Journal of Emergencies, Trauma, and Shock
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 Table of Contents    
EXPERT COMMENTARY  
Year : 2015  |  Volume : 8  |  Issue : 1  |  Page : 3-4
Alcohol related work place injuries: More Questions than Answers!


Department of Academic Emergency Medicine, School of Primary, Aboriginal and Rural Health Care, University of Western Australia; Staff Specialist in Emergency Medicine, Sir Charles Gairdner Hospital, Perth, Western Australia, Australia

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Date of Web Publication30-Jan-2015
 

How to cite this article:
Mountain D. Alcohol related work place injuries: More Questions than Answers!. J Emerg Trauma Shock 2015;8:3-4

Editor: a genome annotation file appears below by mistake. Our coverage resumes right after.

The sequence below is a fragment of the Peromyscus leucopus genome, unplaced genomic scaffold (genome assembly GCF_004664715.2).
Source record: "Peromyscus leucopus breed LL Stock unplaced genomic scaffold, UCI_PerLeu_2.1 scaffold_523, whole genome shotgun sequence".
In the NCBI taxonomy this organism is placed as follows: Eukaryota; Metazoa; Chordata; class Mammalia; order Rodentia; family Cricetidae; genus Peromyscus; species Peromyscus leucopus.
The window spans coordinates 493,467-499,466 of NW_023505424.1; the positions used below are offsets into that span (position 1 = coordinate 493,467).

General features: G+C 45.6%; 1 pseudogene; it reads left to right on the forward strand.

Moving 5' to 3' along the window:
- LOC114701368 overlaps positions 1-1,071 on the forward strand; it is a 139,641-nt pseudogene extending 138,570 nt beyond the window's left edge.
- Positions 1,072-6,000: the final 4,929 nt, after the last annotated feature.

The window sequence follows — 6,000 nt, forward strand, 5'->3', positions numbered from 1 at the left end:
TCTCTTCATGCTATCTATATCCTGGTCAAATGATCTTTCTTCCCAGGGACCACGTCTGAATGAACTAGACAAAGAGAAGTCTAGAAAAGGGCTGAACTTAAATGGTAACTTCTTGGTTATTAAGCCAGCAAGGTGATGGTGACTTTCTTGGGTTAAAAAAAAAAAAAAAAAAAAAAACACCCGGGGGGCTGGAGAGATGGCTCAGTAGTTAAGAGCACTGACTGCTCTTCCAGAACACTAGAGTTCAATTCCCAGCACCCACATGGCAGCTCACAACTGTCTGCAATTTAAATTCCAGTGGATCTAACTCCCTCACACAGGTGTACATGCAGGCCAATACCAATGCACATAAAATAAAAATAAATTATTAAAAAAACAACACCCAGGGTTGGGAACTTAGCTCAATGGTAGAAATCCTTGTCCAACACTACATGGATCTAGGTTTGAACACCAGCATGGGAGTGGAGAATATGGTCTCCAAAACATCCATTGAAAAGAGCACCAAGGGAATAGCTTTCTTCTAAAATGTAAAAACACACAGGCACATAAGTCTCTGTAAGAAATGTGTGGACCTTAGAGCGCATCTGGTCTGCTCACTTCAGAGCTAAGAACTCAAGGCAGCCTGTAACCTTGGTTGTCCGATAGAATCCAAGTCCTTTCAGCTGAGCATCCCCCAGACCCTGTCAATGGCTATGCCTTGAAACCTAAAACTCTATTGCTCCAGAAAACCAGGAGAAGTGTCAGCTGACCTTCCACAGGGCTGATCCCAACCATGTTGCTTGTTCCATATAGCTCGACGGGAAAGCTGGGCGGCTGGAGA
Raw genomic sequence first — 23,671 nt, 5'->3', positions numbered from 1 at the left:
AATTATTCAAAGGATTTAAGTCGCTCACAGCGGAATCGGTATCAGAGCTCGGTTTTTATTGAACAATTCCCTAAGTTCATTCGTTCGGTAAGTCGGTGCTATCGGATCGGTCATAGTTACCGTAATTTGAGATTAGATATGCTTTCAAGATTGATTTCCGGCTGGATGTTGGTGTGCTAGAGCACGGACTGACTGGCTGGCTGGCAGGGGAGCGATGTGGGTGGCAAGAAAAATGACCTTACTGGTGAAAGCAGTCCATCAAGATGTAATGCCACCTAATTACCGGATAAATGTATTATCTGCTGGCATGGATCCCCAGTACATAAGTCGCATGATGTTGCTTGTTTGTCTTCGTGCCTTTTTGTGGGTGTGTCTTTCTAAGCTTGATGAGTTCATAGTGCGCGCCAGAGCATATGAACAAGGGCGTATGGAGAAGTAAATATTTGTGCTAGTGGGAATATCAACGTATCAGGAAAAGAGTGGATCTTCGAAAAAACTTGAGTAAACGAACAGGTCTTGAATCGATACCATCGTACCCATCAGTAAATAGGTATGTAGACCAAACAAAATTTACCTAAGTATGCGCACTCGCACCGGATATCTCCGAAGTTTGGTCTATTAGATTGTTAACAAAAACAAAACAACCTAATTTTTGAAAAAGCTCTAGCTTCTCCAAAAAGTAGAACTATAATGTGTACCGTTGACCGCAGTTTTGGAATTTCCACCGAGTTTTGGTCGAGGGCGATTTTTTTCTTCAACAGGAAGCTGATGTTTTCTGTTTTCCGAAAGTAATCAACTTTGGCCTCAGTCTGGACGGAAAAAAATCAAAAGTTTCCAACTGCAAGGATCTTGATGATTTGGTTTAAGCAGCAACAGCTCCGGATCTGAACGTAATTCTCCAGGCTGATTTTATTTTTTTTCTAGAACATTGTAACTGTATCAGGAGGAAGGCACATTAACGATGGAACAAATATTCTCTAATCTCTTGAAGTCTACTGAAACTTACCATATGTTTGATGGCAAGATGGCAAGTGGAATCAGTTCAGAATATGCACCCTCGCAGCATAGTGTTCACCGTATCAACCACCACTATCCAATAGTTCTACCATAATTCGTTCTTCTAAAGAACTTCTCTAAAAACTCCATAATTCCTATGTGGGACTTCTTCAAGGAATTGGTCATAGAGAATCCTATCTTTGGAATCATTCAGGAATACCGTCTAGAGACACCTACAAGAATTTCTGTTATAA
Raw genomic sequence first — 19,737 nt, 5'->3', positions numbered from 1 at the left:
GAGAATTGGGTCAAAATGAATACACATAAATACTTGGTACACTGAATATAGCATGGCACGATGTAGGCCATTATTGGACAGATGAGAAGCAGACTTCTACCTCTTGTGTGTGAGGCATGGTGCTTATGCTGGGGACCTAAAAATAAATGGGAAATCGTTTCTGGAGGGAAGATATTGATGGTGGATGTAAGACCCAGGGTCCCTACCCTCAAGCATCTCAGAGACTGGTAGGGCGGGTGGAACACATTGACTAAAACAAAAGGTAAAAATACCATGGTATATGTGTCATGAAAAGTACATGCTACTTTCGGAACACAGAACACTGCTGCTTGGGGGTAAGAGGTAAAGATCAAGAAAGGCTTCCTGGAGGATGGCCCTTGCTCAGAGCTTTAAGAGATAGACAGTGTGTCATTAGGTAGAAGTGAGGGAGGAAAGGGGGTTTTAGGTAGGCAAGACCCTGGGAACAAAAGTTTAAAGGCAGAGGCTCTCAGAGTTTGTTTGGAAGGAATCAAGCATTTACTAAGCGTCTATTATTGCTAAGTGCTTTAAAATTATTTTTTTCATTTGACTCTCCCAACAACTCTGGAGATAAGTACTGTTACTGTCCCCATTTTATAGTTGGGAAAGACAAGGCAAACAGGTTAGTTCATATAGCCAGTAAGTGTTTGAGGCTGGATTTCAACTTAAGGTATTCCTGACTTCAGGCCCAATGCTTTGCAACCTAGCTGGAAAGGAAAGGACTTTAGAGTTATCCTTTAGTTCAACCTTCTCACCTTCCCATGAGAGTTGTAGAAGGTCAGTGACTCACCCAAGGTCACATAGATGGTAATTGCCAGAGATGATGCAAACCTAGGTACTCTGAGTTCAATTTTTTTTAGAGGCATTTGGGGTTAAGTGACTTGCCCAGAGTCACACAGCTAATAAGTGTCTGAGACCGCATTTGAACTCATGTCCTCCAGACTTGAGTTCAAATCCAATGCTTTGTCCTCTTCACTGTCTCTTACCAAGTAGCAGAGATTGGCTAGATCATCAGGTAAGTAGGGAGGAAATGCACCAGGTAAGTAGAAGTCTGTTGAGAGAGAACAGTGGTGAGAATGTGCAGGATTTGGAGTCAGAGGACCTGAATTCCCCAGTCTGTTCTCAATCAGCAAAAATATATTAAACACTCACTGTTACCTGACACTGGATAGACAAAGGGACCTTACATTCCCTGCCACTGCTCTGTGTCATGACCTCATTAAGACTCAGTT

How to cite this URL:
Mountain D. Alcohol related work place injuries: More Questions than Answers!. J Emerg Trauma Shock [serial online] 2015 [cited 2020 Jul 4];8:3-4. Available from: http://www.onlinejets.org/text.asp?2015/8/1/3/150649


This paper is an interesting and useful addition to the very limited literature on alcohol-related work place harms. It uses data from a single semi-rural regional trauma center allowing comparisons between workplace environments and mechanisms of injuries looking for differences in blood alcohol concentration (BAC) detection rates, associated injuries, and outcomes. [1]